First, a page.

3M began selling these chemicals and its precursors to DuPont in the 1950s.

“3M and DuPont made billions of dollars in profit from their products that contained PFOA, PFOS and/or their precursors, as well as other PFAS,” the lawsuit says.

Meanwhile, the lawsuits alleges, studies from these companies were showing that exposure to these chemicals were resulting in adverse health effects in animal tests, that the chemicals could cause cancer or birth defects and that they were aware that these chemicals had been detected in the blood of the country’s general population.

“By the end of the 1980s, DuPont classified PFOA as a confirmed animal carcinogen and possible human carcinogen,” the lawsuit reads.

In the 1990s, these companies knew the chemicals they were producing were toxic to humans and increased risk of cancer, but denied this publicly, the lawsuit alleges.

“In 1998, 3M, through an executive, told the (Environmental Protection Agency) that 3M has no information suggesting that human health is at risk from exposure,” the lawsuit reads. “From 1940 through at least 1998, the manufacturing defendants did not inform the appropriate governmental authorities, the public or consumers … of the findings.”

In 2000, the EPA began discussing the possible effects these chemicals could have on human health and the environment, and pressured 3M to stop producing them.

The U.S. and 3M issued a joint agreement to phase them out, citing their potential risk to human health and the environment. But later that year, 3M issued a press release asserting that PFOA and PFOS were safe. Eventually, 3M phased out production of these chemicals, but DuPont took up the role of making them.

The lawsuit alleges that to hide the dangers of PFAS, these chemicals were not sold with proper warnings and rules for avoiding contamination.

“The defendants, despite having such knowledge, failed to adequately warn AFFF end-users, including the Town, of the potential hazards to human health and the environment and provide ways to mitigate such hazards,” the lawsuit reads. “Warning labels, manuals and safety information provided with AFFF did not provide notification of the environmental and health perils of which the manufacturing defendants knew, or should have known, existed. … Defendants failed to warn end users, including the town, that unmitigated releases of AFFF were likely to cause environmental harm.”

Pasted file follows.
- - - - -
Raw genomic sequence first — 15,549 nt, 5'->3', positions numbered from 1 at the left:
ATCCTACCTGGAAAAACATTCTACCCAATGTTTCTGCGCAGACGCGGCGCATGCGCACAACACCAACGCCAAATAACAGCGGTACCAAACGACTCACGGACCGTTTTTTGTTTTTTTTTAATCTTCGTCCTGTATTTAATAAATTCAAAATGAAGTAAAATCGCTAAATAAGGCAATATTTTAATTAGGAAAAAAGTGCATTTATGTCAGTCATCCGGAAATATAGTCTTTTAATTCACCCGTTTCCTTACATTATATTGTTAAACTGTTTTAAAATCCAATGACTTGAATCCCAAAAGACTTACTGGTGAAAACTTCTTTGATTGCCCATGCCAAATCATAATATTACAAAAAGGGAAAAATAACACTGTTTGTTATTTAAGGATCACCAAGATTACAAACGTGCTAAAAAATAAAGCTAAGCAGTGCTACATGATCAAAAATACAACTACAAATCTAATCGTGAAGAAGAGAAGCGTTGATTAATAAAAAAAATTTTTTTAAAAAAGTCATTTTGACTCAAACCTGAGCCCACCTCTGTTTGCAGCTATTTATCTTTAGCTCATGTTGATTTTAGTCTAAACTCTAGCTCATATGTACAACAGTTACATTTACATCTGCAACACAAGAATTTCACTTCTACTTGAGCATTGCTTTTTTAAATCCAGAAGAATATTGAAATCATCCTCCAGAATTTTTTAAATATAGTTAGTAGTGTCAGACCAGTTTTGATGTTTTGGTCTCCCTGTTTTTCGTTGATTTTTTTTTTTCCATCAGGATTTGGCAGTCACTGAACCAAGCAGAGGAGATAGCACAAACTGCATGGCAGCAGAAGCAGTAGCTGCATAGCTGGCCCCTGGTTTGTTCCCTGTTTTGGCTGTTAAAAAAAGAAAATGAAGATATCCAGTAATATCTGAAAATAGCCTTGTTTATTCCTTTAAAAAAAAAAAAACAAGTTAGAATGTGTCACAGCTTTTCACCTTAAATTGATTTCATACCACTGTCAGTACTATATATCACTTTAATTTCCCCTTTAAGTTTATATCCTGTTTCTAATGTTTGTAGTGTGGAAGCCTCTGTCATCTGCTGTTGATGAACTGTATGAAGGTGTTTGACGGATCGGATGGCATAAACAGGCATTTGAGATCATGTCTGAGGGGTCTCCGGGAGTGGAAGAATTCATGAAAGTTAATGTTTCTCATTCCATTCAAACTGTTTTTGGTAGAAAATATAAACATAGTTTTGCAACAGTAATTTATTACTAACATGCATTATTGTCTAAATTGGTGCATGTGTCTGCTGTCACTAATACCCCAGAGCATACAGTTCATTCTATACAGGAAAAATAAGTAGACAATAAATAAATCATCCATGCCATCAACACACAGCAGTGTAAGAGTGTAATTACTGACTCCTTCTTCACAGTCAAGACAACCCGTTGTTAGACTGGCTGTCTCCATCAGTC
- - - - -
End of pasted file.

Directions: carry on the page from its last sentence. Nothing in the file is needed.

The lawsuit says these companies could have told the town to excavate soil the suppressants contacted; place down a liner to contain the chemicals when training, storing or washing equipment with them; or recalled the products.

While the lawsuit says using PFAS in AFFF makes them very effective at putting out fires, it adds that “reasonable and safer alternatives were available to produce AFFF, or an effective sister product, without … PFAS, particularly for use in training operations and extinguishment of certain fires.”

History and geography of the property

The airport property was originally donated to the town by Paul Smith’s College in 1940. It was developed into an airfield in 1942 and became a public airport around 1950.

The airport property is surrounded by wetlands, protected waters and several small, unnamed water bodies — but most notably, Lake Clear.

Lake Clear is a “protected stream” to the DEC. It sits approximately 3,650 feet west of the site, but, according to the state, “no direct tributaries to Lake Clear have been identified at the site.”

There are four private water wells and three public water wells within a 1-mile buffer zone of the site.

Fay Brook, a “protected stream,” runs approximately 1,250 feet east of the property, and has tributaries from the contaminated site to its waters. Two branches of Twobridge Brook run approximately 1,500 feet from the property with a drainage ditch connecting the two.

In 2016 and 2017 the state Department of Health found that 12 of 23 water samples it collected from ground water around the airport tested positive for PFAS. But the concentrations of these chemicals did not exceed DEC levels.

Harrietstown is planning an in-depth environmental study at the airport to determine the extent of contamination, with oversight by the DEC and DOH. Then, the town will conduct a feasibility study to research ways to clean up the contamination, and develop a remedial action plan.

“Another possibility is that the information collected during the site investigation may support the conclusion that no action, or no further action, is needed to address site-related contamination,” according to the DEC.

The state DOH has recommended installing a point-of-entry treatment system as a possible solution.

For more information on the SLK superfund site, go to https://on.ny.gov/3QkKaxv and enter the site code 517013.

The state says it wants community participation and communication in this process. To sign up for updates from the DEC, go to https://on.ny.gov/3JwETAP.